For most of last season, the Washington defense was better known for helping opposing teams win games rather than helping the Huskies win.
Seems as if the 2012 season may be a bit different.
The new-look UW defense looked less like a burden and more like a beneficial part of this team, playing an instrumental role in a closer-than-anticipated 21-12 UW win over San Diego State in front of 53,472 under the lights in the season-opener at Century Link Field.
While UW head coach Steve Sarkisian and the players were happy to get the “W,” it was obvious that lots of work awaits the Huskies next week at practice.
“All in all, it’s good to be 1-0,” Sarksian said. “But I think we’re a better football team than this.”
The Huskies will need to be better in all three facets of the game if they wish to stand a chance next week in Baton Rouge against the much tougher LSU Tigers.
Let’s recap what went down in the inaugural game.
WHY THE HUSKIES WON
Defense. No, really -- the Huskies won because of their defense.
That statement was not made last season, but the improvement is obvious in 2012. The new defensive coaching staff has preached fundamentals since it took over in the spring, and it showed Saturday.
SDSU quarterback Ryan Katz was under lots of pressure all night and was sacked four times. The UW secondary did a good job as well, holding Katz to just 128 passing yards.
The defensive play of the game came in the third quarter, when junior safety Will Shamburger picked up a fumble and returned it 44 yards for a touchdown that put the Huskies up 21-6 with 10:13 left in the third quarter.
“I’m so proud of the defense, man,” said quarterback Keith Price. “They played a great game they won the game for us, quite honestly.”
But they’ll need to improve if they figure to stand a chance against the speedy Tigers next week. The defense allowed a couple big scrambles to Katz, who finished with 100 rushing yards.
“We got plenty to clean up,” new UW defensive coordinator Justin Wilcox said.
So does Price. Although he came out Saturday looking like a Heisman candidate by completing 11 of his first 12 passes, he disappeared for the final three quarters and never got anything going. Price said he played "terrible," even though he had no interceptions and finished with a couple of big runs.
“I just didn’t feel my normal self or comfortable at any point in the game,” said the junior, who finished 25-for-35 for 222 yards in the air. “I’ll fix that this week and make sure I’ll get back on my high horse.”
THE GOOD, THE BAD, THE UGLY
GOOD: The UW offense – but only in the first quarter. Price and Co. came out firing, putting up a quick 14 points as Price finished the quarter 11-of-12 with 88 yards in the air. Sophomores Kasen Williams and Austin Seferian-Jenkins were both heavily involved and made plays all over the field. But everything vanished after that impressive first quarter.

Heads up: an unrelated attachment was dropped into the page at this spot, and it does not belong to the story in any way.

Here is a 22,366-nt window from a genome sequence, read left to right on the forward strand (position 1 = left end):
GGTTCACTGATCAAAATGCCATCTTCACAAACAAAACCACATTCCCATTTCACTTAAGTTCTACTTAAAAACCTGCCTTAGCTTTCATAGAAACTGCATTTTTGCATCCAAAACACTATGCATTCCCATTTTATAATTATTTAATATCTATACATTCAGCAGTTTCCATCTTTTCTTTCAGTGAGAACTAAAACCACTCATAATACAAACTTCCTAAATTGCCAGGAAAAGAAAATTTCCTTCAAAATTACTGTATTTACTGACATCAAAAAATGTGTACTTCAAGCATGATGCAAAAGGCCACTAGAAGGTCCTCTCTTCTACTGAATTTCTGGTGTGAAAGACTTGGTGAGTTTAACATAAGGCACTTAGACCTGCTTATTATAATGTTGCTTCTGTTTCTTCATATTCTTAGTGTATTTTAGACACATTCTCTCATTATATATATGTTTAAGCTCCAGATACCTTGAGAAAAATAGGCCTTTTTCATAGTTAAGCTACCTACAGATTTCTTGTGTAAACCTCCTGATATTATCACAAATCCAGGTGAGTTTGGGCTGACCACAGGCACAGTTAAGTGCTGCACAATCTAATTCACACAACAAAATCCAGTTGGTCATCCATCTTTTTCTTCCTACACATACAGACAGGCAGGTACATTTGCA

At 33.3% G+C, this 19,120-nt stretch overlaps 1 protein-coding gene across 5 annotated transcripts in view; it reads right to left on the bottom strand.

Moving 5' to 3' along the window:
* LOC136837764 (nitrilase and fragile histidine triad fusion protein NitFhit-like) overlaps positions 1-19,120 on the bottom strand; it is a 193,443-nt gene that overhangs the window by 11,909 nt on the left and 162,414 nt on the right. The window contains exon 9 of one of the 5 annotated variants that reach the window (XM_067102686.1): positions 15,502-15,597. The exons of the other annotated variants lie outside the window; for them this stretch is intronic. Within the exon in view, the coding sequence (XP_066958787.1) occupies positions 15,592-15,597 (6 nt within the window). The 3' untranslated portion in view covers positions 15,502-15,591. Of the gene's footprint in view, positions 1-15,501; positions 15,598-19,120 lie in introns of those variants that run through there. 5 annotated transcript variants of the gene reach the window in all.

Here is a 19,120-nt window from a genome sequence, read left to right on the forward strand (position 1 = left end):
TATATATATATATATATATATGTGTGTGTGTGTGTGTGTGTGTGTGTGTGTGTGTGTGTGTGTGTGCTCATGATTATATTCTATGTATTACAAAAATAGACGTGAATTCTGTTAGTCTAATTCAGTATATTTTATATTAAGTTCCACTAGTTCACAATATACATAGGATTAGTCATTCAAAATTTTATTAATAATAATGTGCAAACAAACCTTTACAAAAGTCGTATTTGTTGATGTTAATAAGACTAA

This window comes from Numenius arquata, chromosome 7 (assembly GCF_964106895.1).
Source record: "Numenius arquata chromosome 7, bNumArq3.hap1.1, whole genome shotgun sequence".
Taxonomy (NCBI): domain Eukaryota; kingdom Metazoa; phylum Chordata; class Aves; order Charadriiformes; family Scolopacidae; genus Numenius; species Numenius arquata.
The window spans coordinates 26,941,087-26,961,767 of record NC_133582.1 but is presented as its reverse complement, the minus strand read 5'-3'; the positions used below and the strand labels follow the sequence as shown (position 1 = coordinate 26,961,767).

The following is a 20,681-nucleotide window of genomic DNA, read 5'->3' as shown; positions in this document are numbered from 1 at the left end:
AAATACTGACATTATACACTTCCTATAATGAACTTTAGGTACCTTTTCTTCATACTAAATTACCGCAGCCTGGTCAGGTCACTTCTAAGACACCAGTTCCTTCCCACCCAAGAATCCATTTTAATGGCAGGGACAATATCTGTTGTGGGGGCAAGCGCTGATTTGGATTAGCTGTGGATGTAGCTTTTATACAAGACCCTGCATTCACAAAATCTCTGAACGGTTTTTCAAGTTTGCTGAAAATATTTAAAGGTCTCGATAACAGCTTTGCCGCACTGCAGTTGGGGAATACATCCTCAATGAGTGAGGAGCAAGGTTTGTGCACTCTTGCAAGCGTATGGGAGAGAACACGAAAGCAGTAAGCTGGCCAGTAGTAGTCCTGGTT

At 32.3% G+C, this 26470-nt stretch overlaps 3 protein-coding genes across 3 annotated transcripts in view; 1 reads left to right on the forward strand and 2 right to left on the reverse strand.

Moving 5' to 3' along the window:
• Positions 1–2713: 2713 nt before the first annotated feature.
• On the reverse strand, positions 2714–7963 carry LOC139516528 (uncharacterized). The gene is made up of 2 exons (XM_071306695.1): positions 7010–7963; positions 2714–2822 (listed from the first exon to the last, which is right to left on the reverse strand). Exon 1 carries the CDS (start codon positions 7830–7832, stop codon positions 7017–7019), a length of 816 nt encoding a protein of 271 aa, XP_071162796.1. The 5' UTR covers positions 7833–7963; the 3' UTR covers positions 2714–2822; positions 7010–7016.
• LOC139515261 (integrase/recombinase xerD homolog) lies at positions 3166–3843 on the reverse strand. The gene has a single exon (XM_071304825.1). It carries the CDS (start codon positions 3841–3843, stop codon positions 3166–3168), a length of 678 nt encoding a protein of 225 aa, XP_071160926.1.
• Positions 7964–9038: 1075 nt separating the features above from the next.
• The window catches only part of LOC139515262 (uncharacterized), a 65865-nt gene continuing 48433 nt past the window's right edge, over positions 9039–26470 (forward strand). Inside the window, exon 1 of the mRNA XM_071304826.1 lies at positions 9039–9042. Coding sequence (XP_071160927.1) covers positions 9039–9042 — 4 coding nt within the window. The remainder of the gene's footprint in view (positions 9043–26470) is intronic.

“It was an odd game in that we started out with so much energy and enthusiasm and we were moving the ball well offensively,” Sarkisian said. "But we got into a little bit of a funk.”
BAD: The Huskies certainly miss former bruiser Chris Polk in the backfield. Having Jesse Callier get hurt in the first quarter did not help – he is questionable next week with a right knee injury – and losing Ben Riva to a broken forearm depleted an already thin offensive line.
Sophomore Bishop Sankey carried most of the load, but didn’t really make a difference and finished with 66 yards on 22 carries with one touchdown and a fumble.
“Our rushing game needs to be a good complement to our passing game and tonight it wasn’t where it needed to be,” Sarkisian said.
UGLY: The offense in the final three quarters was a 180-degree turn from that fantastic first quarter. Price didn't find a rhythm and his line didn’t do him many favors, either. The running game didn’t make an impact.
WHERE DO THEY GO FROM HERE?
The list is long. Price must play well for four quarters, not one. The defense can’t allow quarterbacks to scramble for 100 yards. And Sankey will really need to make more of an impact, especially with Callier doubtful.
“Of course you can’t be satisfied with this,” said Seferian-Jenkins, who finished with a game-high 82 receiving yards. “We got the win – that’s the first thing we want to do – but our overall performance can be a lot better. Everyone knows we can do a lot better.”
There is tremendous room for improvement -- whether it happens in one week is up in the air. But Huskies fans need to be at least a little happy with the new-look defense. Don’t expect this group to be giving up more than 700 yards in one game.
“We’re not going to be the defense of the past,” said freshman linebacker Travis Feeney, who finished with five tackles and a forced fumbled in his Husky debut. “We’re going to step it up this year and make sure our defense is good. We’re going to be on top of things, as we were today; always yelling of for the ball, always stripping, always forcing turnovers. Turnovers win the game. That’s what we did and it won us the game.”